United Buddy Bears is an art exhibition made up of over 140 two-meter tall bear statues, each representing countries recognized by the United Nations. Each bear is hand-painted by different artists on behalf of their native countries, and the bear statues stand side by side, holding hands, representing a future vision of a peaceful world with countries united in peace and harmony. The bears travel around the world, allowing visitors to experience a global journey by simply walking through the exhibition, and the bears are currently on display in Parque Bicentenario in Santiago’s commune of Vitacura. In between interviews and e-mail sending this past week, I was able to pay a visit to this unique exhibition. Wandering amongst the decorated bears spurred thoughts on my own global experiences and the international exposure I have gained both inside and outside the classroom at Notre Dame. Specifically, seeing so many countries represented in this exhibition reminded me of the various ways in which Notre Dame too promotes the idea of working together in unity and harmony in order to create a more peaceful world.
Notre Dame senior, Lauren Antosz (left) is also in Santiago for two months this summer conducting research. Be on the lookout for a spotlight on her project, but in the meantime, enjoy this photo of us repping Notre Dame on the other side of the equator! Doesn't the Ireland Buddy Bear look like he’d fit right in at ND?
The Kellogg Institute for International Studies at Notre Dame works to promote the university’s goals on internationalization, specifically by providing global opportunities to students and faculty. Kellogg promotes the exploration of human democracy and development through research and aims to create a space where those who are interested in international affairs can engage. I have been fortunate enough to work as a student assistant at Kellogg for the past two years, which has allowed me to see and learn about many of the global endeavors within the Kellogg community. Not only does Kellogg offer minors in International Development and Latin American studies, the institute also has an International Scholars program, summer internships as well as summer research grants, all of which are available to undergraduates. Kellogg is an excellent example of a Notre Dame institute that provides great opportunities for undergraduates of all years to become involved in a global topic that interests them and pursue it.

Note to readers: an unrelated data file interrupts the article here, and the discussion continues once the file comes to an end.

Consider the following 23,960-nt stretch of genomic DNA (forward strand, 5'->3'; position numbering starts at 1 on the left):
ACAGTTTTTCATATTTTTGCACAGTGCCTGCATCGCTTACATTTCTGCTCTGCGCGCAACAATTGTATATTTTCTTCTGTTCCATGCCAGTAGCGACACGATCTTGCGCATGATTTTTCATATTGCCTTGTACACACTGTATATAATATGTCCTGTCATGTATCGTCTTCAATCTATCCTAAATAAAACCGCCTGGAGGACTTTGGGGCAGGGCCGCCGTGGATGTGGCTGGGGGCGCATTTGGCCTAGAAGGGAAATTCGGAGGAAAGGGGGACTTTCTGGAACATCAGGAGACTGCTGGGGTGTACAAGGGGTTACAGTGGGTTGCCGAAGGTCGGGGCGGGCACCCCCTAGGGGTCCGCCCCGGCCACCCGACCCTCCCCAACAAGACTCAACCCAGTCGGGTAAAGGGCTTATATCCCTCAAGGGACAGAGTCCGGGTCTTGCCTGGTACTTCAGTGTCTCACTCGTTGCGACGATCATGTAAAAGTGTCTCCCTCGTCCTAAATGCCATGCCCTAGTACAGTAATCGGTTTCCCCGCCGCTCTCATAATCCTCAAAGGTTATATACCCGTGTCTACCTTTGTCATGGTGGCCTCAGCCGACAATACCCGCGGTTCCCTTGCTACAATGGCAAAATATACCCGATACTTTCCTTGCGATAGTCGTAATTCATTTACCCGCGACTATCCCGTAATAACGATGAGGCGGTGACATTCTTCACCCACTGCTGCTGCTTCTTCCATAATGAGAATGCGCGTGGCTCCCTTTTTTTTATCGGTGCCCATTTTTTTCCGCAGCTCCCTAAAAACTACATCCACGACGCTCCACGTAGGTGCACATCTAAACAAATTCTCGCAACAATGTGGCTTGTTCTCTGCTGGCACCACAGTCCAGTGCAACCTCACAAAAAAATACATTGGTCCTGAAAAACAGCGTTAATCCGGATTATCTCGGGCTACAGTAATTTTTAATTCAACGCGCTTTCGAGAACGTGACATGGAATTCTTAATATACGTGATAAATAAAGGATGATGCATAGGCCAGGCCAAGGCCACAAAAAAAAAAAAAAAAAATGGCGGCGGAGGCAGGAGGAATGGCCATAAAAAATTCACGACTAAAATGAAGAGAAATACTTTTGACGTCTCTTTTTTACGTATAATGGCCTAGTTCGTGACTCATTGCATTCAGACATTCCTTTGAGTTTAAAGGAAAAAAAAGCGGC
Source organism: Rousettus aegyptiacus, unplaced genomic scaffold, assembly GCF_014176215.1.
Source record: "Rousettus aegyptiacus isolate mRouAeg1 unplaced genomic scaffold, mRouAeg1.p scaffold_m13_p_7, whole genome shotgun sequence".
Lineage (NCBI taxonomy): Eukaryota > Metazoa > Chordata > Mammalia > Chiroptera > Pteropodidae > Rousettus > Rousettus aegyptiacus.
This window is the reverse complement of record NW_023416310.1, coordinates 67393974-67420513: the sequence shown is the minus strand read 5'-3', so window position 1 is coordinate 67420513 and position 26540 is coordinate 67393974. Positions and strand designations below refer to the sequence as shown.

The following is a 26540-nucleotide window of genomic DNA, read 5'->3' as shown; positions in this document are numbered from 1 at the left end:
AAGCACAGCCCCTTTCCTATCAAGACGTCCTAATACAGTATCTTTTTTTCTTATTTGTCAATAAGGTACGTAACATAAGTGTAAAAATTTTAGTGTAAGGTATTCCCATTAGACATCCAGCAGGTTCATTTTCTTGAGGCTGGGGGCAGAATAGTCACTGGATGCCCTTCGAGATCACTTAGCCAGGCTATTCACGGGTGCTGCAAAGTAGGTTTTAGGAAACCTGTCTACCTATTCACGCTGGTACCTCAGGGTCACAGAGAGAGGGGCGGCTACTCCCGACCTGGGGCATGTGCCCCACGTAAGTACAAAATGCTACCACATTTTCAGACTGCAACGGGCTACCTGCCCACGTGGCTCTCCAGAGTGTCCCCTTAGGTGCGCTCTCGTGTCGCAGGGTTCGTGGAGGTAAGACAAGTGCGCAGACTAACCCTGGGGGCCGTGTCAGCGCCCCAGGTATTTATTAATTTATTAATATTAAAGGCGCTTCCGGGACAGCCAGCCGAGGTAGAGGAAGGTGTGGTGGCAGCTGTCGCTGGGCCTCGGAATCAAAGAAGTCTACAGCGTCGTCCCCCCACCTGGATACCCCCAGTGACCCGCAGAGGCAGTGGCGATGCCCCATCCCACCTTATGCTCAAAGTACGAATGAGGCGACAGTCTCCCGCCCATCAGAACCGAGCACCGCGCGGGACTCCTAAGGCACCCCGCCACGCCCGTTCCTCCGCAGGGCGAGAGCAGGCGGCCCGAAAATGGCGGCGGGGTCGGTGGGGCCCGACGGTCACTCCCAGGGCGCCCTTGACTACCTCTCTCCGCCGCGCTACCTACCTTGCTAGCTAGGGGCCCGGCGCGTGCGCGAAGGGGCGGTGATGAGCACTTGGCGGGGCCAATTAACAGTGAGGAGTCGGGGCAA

Spotted: The USA Buddy Bear!
Working at Kellogg inspired me to pursue my own international interests, which has led me to where I am sitting right now – at a coffee shop in downtown Santiago, just having wrapped up an interview with a university professor. As my second week here in Santiago is coming to a close, I have a moment to reflect. My research thus far has been going well. I have had the opportunity to interview multiple professors of English at various Chilean universities in downtown Santiago, and I am learning more and more about the process of teaching English, successful methodologies and the general challenges that professors of English face. I still have plenty of interviews to get done during my next three weeks here, and I am excited to see what else I will learn. If my personal global experiences afforded to me by Notre Dame have taught me one thing, it is that the world is a big place, and there is always so much to explore!
A section of the United Buddy Bears at Parque Bicentenario with downtown Santiago in the background
Stay tuned for my third blog, as I will have more specific updates on my research as well as a spotlight on another Notre Dame institution that offers unique research and international opportunities for undergraduates. Please note that I hyperlinked to the websites for both United Buddy Bears as well as the Kellogg Institute. I highly recommend perusing both websites, if not to catch the United Buddy Bears at the next stop on their world tour, but to check out the exciting opportunities that Kellogg has to offer. Until next time, ciao y que les vaya muy bien!